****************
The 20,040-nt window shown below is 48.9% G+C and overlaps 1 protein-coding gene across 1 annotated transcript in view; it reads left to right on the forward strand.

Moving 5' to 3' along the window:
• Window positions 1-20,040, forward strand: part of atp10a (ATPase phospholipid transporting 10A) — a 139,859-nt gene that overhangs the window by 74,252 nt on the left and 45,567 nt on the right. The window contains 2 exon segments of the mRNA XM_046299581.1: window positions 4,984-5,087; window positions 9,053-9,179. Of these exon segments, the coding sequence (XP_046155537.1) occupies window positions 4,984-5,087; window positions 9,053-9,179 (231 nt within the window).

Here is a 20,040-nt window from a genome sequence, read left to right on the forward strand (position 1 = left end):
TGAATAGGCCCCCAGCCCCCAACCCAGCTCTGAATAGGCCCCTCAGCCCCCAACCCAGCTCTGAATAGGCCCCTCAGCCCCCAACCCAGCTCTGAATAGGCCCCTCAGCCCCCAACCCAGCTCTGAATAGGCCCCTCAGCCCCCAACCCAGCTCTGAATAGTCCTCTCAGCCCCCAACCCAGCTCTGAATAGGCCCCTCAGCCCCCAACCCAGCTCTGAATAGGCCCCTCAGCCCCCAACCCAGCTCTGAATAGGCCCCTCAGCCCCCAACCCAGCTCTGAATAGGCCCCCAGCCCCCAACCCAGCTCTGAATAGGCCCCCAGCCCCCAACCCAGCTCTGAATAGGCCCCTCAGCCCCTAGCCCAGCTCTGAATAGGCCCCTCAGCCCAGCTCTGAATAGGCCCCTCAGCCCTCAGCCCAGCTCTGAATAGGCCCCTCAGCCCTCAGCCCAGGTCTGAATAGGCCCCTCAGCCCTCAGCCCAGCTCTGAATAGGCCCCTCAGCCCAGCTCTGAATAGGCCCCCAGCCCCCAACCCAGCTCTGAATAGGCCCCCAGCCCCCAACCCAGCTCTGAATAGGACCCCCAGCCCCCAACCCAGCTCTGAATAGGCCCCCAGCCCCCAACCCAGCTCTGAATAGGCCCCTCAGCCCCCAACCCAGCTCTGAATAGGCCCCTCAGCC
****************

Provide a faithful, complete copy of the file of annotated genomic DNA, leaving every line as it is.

The 20,040-nt window shown below is 48.9% G+C and overlaps 1 protein-coding gene across 1 annotated transcript in view; it reads left to right on the forward strand.

Moving 5' to 3' along the window:
• Window positions 1-20,040, forward strand: part of atp10a (ATPase phospholipid transporting 10A) — a 139,859-nt gene that overhangs the window by 74,252 nt on the left and 45,567 nt on the right. The window contains 2 exon segments of the mRNA XM_046299581.1: window positions 4,984-5,087; window positions 9,053-9,179. Of these exon segments, the coding sequence (XP_046155537.1) occupies window positions 4,984-5,087; window positions 9,053-9,179 (231 nt within the window).

Here is a 20,040-nt window from a genome sequence, read left to right on the forward strand (position 1 = left end):
TGAATAGGCCCCCAGCCCCCAACCCAGCTCTGAATAGGCCCCTCAGCCCCCAACCCAGCTCTGAATAGGCCCCTCAGCCCCCAACCCAGCTCTGAATAGGCCCCTCAGCCCCCAACCCAGCTCTGAATAGGCCCCTCAGCCCCCAACCCAGCTCTGAATAGTCCTCTCAGCCCCCAACCCAGCTCTGAATAGGCCCCTCAGCCCCCAACCCAGCTCTGAATAGGCCCCTCAGCCCCCAACCCAGCTCTGAATAGGCCCCTCAGCCCCCAACCCAGCTCTGAATAGGCCCCCAGCCCCCAACCCAGCTCTGAATAGGCCCCCAGCCCCCAACCCAGCTCTGAATAGGCCCCTCAGCCCCTAGCCCAGCTCTGAATAGGCCCCTCAGCCCAGCTCTGAATAGGCCCCTCAGCCCTCAGCCCAGCTCTGAATAGGCCCCTCAGCCCTCAGCCCAGGTCTGAATAGGCCCCTCAGCCCTCAGCCCAGCTCTGAATAGGCCCCTCAGCCCAGCTCTGAATAGGCCCCCAGCCCCCAACCCAGCTCTGAATAGGCCCCCAGCCCCCAACCCAGCTCTGAATAGGACCCCCAGCCCCCAACCCAGCTCTGAATAGGCCCCCAGCCCCCAACCCAGCTCTGAATAGGCCCCTCAGCCCCCAACCCAGCTCTGAATAGGCCCCTCAGCC